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IEEE Transactions on Power Delivery, Volume 3, No.

3, July 1988 1217


DISTRIBUTION FEEDER RECONFIGURATION
FOR LOSS REDUCTION

S. C i v a n l a r J.J. G r a i n g e r H. Y i n S.S.H. L e e
Member, IEEE Senior Member, IEEE Non-Member Senior M e m b e r , IEEE

E l e c t r i c P o w e r R e s e a r c h Center Carolina Power & Light Company


School of Engineering Raleigh, N C 27602
N o r t h C a r o l i n a State University
Raleigh, N C 27695-7911

Abet ract

Feeder reconfiguration is defined as altering the topologi- Consequently, the peak loads on substation transformers, on
cal structures of distribution feeders by changing the individual feeders, or on feeder sections occur a t different times
open/closed states of the sectionalizing and tie switches. In this (noncoincidence of peaks). Feeder reconfiguration allows the
paper, a scheme is presented which utilizes feeder transfer of loads from heavily loaded feeders (or transformers)
reconfiguration as a planning and/or real-time control tool in to relatively less heavily loaded feeders (or transformers). Such
order to restructure the primary feeders for 1033 reduction. The transfers are effective not only in terms of altering the level of
mathematical foundation of the scheme is given; the solution loads on the feeders being switched, but a h in improving the
procedure is illustrated on simple examples. voltage profile along the feeders and effecting reductions in the
overall system power losses. Studies and experiments on feeder
INTRODUCTION reconfiguration are ongoing in many utilities and some of the
recent publications reflecting these efforts are listed in the refer-
The explosive growth in the areas of micro- and mini- ences [5-111.
computers, microprocessors and telecommunications technolo-
gies provides opportunities for advanced control of electric This paper discusses the problem of reducing power losses
power systems, particularly in the area of distribution system in distribution feeders via feeder reconfiguration. A scheme for
automation. Prototype distribution automation systems are determining the open/closed states of the tie and sectionalizing
currently being developed and tested on a small-scale basis switches t o achieve loss reduction is presented. While the scope
using the presently available data acquisition system [l-41. of the feeder reconfiguration problem discussed here is limited
Intensified research, development and demonstration efforts are to the discussion of losses, the results developed provide
now being directed towards the hardware and software to sup- significant insight into useful characteristics associated with the
port large-scale distribution automation schemes for system- modeling and properties of related feeder reconfiguration prob-
wide implementation by the electric utility industry. Three of lems.
the current distribution automation projects are a t

Carolina Power & Light Company, Raleigh, North Caro-


PROBLEM STATEMENT
lina (under Electric Power Research Institute sponsorship).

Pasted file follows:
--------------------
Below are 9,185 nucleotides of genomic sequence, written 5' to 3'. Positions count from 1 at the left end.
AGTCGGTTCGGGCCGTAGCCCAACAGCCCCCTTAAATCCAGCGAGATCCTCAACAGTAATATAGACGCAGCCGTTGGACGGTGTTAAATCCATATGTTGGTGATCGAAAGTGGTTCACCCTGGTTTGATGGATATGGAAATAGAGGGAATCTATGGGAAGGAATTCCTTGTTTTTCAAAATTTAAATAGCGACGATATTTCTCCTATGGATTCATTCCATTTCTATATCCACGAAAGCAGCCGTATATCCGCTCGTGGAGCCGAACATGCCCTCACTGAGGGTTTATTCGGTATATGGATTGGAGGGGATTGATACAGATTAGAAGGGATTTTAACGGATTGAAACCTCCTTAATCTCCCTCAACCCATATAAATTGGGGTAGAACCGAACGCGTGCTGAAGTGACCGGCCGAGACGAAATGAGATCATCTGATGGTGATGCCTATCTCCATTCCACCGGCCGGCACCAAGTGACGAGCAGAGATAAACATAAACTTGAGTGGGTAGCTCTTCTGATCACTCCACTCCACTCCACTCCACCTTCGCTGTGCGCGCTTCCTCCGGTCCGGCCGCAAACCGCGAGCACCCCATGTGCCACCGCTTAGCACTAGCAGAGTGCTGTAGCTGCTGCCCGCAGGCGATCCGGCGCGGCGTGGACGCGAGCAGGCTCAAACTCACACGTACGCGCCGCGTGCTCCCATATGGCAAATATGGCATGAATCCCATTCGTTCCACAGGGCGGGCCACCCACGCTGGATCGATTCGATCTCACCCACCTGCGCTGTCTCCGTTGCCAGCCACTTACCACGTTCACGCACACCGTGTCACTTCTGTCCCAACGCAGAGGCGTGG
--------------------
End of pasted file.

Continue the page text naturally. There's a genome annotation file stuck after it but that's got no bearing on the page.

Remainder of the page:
Oak Ridge National Laboratory, Knoxville, Tennessee
Feeder reconfiguration is performed by opening/closing
(under U.S. Department of Energy sponsorship).
two types of switches, tie and sectionalizing switches. A whole
Texas Electric Service Company, Dallas, Texas (under feeder, or part of a feeder, may be served from another feeder
Electric Power Research Institute sponsorship). by closing a tie switch linking the two while an appropriate sec-
tionalizing switch must be opened to maintain radial struc-
Distribution feeder reconfiguration can be used as a plan- tures.
ning tool as well as a real-time control tool. Modifying the
radial structure of the distribution feeders from time to time, In the context of loss reduction, the problem to be
by changing the open/closed states of the switches to transfer addressed in this paper is to identify tie and sectionalizing
loads from one feeder t o another, may significantly improve the switches t h a t should be closed and opened, respectively, to
operating conditions of the overall system. Each feeder in a achieve a maximum reduction in losses. Conceptually, it is a
distribution system has a different mixture of commercial, straightforward matter to determine whether the new system
residential and industrial type loads, and it is well known that obtained through a feeder reconfiguration would incur lower
the daily load variations of these load types are dissimilar. IOSSW. The change in losses can easily be computed from the
results of two load flow studies simulating the system
configurations before and after the feeder reconfiguration.

87 WM 140-7 A paper recommended and approved


However, even for a distribution system of moderate size
by the IEEE Transmission and Distribution Committee
of the IEEE Power Engineering Society for presenta- such as the one shown in Figure 1, the number of switching
tion at the IEEE/PES 1987 Winter Meeting, New Orleans, options is so great that conducting many load-flow studies for
Louisiana, February 1 - 6, 1987. Manuscript submit- all the possible options becomes not only extremely inefficient
ted August 29, 1986; made available for printing from a computational standpoint, but also impractical as a
November 13, 1986. real-time feeder reconfiguration strategy.

0885-8977/88/07OO- 12 17$0 1 .OO 01988 IEEE


1218

I WI

**
/----+-

".I..

Figure 1 Switches on part of the 29kV CPdL system

The problem in question is now illustrated using the switching options for the example system. Actually, the total
three-feeder distribution system shown in Figure 2. The dotted number of switching options is much larger than fifteen; but